Fragments of Extinction (ecosistemas a la altura del Ecuador)

Gracias a un par de amigos míos en Facebook (¡bendita fuente de información!) llegué a conocer este sitio: “Fragments of Extinction”.

Se trata de un proyecto en el que han grabado los sonidos de los principales ecosistemas a la altura del Ecuador. ¡Qué viaje alucinante que es escucharlos! Es una sensación muy especial. No dejen de experimentarlo.

http://www.fragmentsofextinction.org/listen-to-ecosystems/

Para disfrutar mejor, les aconsejo que sigan las instrucciones de la página en cuanto a usar auriculares.

No dejen de escuchar las grabaciones que aparecen bajo “Eco-acoustic Music”: http://www.fragmentsofextinction.org/eco-acoustic-music/

Y de ver el CD booklet: http://www.fragmentsofextinction.org/PDF/Eco-Acoustic-compositions-CD-Booklet-lowQ.html

Copio a continuación el texto que aparece bajo “Motivation” en la página principal: http://www.fragmentsofextinction.org/mission/

Motivation

“What took 4 billions years to evolve is vanishing in the blink of an eye.”[1]

According to the Millennium Ecosystem Assessment (signed by some 1360 world scientists and released by the United Nations in 2005), the current global extinction rate is between 100 and 1,000 times higher than it would naturally be. Immediate projections for the future indicate that this rate may reach 12,000 within our lifetime. [2] As a result of the direct human pressure on ecosystems (mostly deforestation and overexploitation) and the effects of human impact on the biosphere (as invasive species-triggering and pollution) an exponentially growing number of the planet’s recently estimated 8.7 million living species are going extinct. The rate of 30,000 species per year was already predicted in 1993 by Harvard biologist E.O. Wilson (estimates which order of magnitude has since been revealed correct by most current studies), which equals to some 3 species going extinct every hour. Current estimates do not even include climate change. This is all the more shocking if we consider that, at present, only 1.9 million species have been described, most of which have barely been studied, if at all. Of all known species, one in four mammals, one in eight birds, and 41% of amphibians now appear on the IUCN Red List of threatened species [3]. We are facing the collapse of life itself.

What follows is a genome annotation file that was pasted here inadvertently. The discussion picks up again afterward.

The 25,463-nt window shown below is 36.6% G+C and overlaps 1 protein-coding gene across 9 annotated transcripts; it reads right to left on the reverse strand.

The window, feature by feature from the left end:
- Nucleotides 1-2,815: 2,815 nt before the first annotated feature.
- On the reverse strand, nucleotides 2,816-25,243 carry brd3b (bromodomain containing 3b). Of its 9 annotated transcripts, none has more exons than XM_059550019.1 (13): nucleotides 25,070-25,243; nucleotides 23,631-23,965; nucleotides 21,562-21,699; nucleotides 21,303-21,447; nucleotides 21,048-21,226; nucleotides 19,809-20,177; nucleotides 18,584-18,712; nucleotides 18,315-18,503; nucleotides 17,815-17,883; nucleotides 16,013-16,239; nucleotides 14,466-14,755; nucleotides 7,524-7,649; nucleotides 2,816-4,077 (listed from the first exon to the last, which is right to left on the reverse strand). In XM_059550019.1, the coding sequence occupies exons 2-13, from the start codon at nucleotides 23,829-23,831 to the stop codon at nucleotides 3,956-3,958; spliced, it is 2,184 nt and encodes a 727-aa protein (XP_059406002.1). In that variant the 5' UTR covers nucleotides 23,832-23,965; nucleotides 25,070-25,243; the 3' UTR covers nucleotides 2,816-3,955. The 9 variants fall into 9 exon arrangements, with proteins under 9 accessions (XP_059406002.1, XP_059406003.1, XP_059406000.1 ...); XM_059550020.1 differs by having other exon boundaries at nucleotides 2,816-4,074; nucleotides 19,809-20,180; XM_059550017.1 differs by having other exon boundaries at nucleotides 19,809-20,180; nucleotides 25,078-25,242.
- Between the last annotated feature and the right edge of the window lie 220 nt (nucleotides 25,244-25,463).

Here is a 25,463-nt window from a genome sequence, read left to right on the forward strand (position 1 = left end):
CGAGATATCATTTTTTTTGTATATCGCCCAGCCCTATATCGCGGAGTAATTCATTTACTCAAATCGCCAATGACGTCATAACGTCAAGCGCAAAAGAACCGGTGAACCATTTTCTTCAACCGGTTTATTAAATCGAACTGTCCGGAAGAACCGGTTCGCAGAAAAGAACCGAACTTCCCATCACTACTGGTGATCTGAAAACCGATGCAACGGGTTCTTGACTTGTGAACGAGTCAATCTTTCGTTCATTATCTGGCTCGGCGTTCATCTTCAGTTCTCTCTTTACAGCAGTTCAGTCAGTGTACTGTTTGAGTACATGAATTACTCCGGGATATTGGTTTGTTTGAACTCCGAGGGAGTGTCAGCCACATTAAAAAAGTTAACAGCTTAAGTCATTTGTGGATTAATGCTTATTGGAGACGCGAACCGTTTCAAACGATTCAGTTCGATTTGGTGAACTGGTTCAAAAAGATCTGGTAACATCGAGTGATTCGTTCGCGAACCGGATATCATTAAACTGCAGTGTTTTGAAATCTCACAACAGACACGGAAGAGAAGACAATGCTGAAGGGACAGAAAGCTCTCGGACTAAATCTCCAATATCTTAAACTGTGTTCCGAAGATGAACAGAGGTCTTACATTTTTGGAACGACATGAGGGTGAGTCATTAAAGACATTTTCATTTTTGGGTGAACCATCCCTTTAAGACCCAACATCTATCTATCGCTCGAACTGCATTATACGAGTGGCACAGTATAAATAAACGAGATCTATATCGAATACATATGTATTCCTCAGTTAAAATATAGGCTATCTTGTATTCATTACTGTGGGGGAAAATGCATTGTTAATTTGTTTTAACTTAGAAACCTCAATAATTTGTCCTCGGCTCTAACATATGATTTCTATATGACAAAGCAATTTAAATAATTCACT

This kind of information moved me, about 15 years ago, to dedicate my life to an interdisciplinary project that joins science, technology, and art to foster public awareness of ‘the most silent catastrophe of our times’: what has been defined as the Sixth Mass Extinction.

The ongoing ecocide is silencing forever the marveollus choirs of natural sound, the ‘eco-symphonies’ we have not even heard or recorded.

So my colleagues and I began investigating in the world’s oldest and most diverse primary equatorial rainforests, collecting three-dimensional sound portraits of entire circadian cycles. The complex network of inter and intra-specific communication found in these recordings is a relevant proof of the systemic behavior of the soundscape in primary habitats.

It is the sonic heritage of millions of years of evolution. We must save fragments of it in order to study, understand, experience, enjoy, and conserve it, preserving for future generations imprints of the disappearing sonic intelligence of nature.

Fragments of Extinction is doing part of this work.

David Monacchi

 

 

 

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